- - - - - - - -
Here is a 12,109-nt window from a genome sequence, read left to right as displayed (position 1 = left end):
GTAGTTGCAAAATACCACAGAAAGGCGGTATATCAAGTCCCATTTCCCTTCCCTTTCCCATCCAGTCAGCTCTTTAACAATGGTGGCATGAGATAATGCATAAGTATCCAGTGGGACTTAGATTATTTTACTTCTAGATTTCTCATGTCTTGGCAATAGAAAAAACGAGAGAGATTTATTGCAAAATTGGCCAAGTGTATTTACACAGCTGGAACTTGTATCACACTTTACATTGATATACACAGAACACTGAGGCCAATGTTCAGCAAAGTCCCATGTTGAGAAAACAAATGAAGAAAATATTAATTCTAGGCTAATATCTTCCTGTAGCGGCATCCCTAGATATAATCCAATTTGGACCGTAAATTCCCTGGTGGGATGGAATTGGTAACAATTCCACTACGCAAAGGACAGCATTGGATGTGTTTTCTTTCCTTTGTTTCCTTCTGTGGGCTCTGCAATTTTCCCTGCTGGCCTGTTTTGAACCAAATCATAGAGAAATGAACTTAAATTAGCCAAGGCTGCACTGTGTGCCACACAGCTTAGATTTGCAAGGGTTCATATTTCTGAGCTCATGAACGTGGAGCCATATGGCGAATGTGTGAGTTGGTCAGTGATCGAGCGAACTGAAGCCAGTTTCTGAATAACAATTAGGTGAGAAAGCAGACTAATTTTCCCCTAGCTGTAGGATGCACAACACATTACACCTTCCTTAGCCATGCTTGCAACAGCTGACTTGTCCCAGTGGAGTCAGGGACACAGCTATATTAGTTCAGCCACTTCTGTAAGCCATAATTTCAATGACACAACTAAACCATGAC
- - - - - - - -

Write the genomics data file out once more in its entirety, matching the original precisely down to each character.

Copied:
Here is a 12,109-nt window from a genome sequence, read left to right as displayed (position 1 = left end):
GTAGTTGCAAAATACCACAGAAAGGCGGTATATCAAGTCCCATTTCCCTTCCCTTTCCCATCCAGTCAGCTCTTTAACAATGGTGGCATGAGATAATGCATAAGTATCCAGTGGGACTTAGATTATTTTACTTCTAGATTTCTCATGTCTTGGCAATAGAAAAAACGAGAGAGATTTATTGCAAAATTGGCCAAGTGTATTTACACAGCTGGAACTTGTATCACACTTTACATTGATATACACAGAACACTGAGGCCAATGTTCAGCAAAGTCCCATGTTGAGAAAACAAATGAAGAAAATATTAATTCTAGGCTAATATCTTCCTGTAGCGGCATCCCTAGATATAATCCAATTTGGACCGTAAATTCCCTGGTGGGATGGAATTGGTAACAATTCCACTACGCAAAGGACAGCATTGGATGTGTTTTCTTTCCTTTGTTTCCTTCTGTGGGCTCTGCAATTTTCCCTGCTGGCCTGTTTTGAACCAAATCATAGAGAAATGAACTTAAATTAGCCAAGGCTGCACTGTGTGCCACACAGCTTAGATTTGCAAGGGTTCATATTTCTGAGCTCATGAACGTGGAGCCATATGGCGAATGTGTGAGTTGGTCAGTGATCGAGCGAACTGAAGCCAGTTTCTGAATAACAATTAGGTGAGAAAGCAGACTAATTTTCCCCTAGCTGTAGGATGCACAACACATTACACCTTCCTTAGCCATGCTTGCAACAGCTGACTTGTCCCAGTGGAGTCAGGGACACAGCTATATTAGTTCAGCCACTTCTGTAAGCCATAATTTCAATGACACAACTAAACCATGAC